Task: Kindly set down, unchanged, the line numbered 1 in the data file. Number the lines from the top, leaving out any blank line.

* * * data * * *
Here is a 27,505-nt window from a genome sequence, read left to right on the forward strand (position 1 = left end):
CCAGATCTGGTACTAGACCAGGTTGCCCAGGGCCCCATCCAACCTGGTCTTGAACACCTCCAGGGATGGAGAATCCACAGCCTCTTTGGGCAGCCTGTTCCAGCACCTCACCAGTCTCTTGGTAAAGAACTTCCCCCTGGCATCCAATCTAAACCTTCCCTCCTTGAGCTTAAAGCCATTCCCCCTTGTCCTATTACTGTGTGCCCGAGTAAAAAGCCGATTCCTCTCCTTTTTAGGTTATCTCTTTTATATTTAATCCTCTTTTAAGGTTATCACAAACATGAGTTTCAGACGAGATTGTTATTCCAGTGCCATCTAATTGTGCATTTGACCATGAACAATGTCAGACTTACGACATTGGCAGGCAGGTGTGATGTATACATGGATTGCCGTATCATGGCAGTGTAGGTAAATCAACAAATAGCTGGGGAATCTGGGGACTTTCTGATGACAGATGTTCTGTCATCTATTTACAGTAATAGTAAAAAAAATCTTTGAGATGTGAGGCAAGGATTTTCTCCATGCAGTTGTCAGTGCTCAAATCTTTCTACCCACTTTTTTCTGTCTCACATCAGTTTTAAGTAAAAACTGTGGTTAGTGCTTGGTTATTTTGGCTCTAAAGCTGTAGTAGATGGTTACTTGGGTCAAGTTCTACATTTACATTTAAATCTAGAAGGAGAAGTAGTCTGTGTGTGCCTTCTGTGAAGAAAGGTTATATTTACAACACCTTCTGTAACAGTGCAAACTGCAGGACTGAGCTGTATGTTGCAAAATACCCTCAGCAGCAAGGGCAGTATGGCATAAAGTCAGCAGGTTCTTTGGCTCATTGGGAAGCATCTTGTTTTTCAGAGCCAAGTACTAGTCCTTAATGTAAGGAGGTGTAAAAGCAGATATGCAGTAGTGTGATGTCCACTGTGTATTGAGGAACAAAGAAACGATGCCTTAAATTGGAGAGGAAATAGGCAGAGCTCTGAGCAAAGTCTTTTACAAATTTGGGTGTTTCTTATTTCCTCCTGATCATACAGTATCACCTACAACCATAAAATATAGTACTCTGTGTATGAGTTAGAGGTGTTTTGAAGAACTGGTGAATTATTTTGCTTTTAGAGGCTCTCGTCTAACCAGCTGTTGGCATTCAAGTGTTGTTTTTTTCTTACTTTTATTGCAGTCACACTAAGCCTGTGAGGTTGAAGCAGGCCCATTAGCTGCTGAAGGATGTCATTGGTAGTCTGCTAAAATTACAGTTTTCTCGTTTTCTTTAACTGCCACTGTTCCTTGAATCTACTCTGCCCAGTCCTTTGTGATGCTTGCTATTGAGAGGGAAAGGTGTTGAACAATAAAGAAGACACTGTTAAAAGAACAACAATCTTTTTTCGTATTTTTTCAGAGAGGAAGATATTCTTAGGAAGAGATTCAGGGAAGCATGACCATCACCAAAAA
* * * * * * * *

Here is a 27,505-nt window from a genome sequence, read left to right on the forward strand (position 1 = left end):